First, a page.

The Vietnam War started in 1955 and lasted for twenty years, resulting in the deaths of over six million people. The Viet Cong and the North Vietnamese Army were Communist; they fought the Southern Vietnamese who became allied with the Americans. The USA’s reason for entering the war were complex, but can be generally understood to be part of their policy of Containment (as instigated in the Truman Doctrine of 1947); a key element of the Cold War, this meant a wish to halt the spread of Communism. The war was the first involving the USA in which the media played a huge part in public perception of the ongoing events, with graphic images and reports being shown nightly on the television news. It also sparked an enormous protest movement, as so many people became opposed to the US intervention and loss of life. The US involvement ended in April 1975, when all personnel were evacuated from the falling city of Saigon by helicopter leaving many desperate Vietnamese allies to await their fate at the hands of the approaching Viet Cong and NVA. The US troops returning home – many of whom were extremely young and had been drafted – did not receive the warm welcome that the previous generation of soldiers had experienced at the end of WW2. There was a perception that they were to blame for the loss of the war, and they also received criticism from the peace movement. Many veterans still suffer from PTSD as a result of inadequate support upon their homecoming.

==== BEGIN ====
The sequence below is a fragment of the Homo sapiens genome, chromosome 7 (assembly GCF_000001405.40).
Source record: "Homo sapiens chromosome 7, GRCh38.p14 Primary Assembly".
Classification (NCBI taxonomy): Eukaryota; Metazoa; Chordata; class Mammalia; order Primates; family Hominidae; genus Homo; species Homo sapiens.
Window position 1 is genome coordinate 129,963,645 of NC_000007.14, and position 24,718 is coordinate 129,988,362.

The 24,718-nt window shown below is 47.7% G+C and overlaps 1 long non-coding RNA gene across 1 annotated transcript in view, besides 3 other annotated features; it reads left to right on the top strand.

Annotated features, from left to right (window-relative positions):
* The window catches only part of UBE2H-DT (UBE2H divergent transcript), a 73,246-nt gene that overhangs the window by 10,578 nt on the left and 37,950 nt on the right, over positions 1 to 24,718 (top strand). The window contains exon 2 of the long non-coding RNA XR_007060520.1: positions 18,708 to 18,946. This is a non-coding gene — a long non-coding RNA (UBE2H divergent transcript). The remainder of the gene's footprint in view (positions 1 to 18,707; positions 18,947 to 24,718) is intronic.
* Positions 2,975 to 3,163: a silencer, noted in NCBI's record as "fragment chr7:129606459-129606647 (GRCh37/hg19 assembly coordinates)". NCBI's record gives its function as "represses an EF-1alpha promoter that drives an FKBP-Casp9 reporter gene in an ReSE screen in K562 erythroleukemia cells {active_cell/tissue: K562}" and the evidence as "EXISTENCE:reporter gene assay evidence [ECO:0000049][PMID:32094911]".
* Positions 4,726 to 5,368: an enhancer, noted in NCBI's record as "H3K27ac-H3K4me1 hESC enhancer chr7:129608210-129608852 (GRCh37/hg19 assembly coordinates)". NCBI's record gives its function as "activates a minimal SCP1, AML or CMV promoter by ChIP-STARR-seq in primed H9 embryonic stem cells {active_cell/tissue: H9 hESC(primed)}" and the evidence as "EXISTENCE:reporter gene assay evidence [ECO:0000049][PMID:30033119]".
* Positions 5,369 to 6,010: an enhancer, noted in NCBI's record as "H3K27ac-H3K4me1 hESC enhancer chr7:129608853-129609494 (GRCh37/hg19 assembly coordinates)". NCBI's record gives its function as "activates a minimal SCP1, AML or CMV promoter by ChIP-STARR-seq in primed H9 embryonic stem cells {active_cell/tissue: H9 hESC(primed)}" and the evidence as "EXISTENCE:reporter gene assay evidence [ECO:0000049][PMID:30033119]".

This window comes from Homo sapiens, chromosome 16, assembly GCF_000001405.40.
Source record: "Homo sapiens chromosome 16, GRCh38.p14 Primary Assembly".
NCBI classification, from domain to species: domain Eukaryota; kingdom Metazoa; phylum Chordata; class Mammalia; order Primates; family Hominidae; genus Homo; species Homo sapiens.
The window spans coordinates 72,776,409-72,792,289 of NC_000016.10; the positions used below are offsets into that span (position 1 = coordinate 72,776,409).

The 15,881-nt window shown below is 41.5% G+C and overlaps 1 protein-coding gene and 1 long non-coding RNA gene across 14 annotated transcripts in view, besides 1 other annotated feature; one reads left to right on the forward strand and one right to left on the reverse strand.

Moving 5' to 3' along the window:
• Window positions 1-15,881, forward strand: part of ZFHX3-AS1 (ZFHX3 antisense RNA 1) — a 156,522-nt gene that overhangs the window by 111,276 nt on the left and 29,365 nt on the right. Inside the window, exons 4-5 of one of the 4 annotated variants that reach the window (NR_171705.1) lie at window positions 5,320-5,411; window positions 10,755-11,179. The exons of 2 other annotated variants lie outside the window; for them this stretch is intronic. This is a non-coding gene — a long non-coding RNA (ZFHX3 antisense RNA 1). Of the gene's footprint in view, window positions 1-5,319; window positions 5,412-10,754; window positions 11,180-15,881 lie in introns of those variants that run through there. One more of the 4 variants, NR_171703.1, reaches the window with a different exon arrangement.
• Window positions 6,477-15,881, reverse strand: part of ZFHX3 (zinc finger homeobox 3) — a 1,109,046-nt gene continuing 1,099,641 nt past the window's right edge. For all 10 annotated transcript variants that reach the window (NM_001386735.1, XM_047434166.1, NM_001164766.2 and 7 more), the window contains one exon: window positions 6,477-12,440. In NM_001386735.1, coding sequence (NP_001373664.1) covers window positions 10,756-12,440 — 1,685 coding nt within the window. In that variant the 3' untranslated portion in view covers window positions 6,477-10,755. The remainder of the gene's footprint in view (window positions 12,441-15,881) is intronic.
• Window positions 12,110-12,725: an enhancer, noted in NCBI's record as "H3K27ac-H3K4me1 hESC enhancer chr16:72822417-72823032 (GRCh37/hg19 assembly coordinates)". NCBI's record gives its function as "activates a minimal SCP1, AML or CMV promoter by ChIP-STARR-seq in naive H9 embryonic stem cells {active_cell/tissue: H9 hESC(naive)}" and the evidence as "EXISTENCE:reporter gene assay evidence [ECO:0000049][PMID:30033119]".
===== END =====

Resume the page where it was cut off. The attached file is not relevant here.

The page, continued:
'Platoon' is one of many powerful films to have been made about the conflict.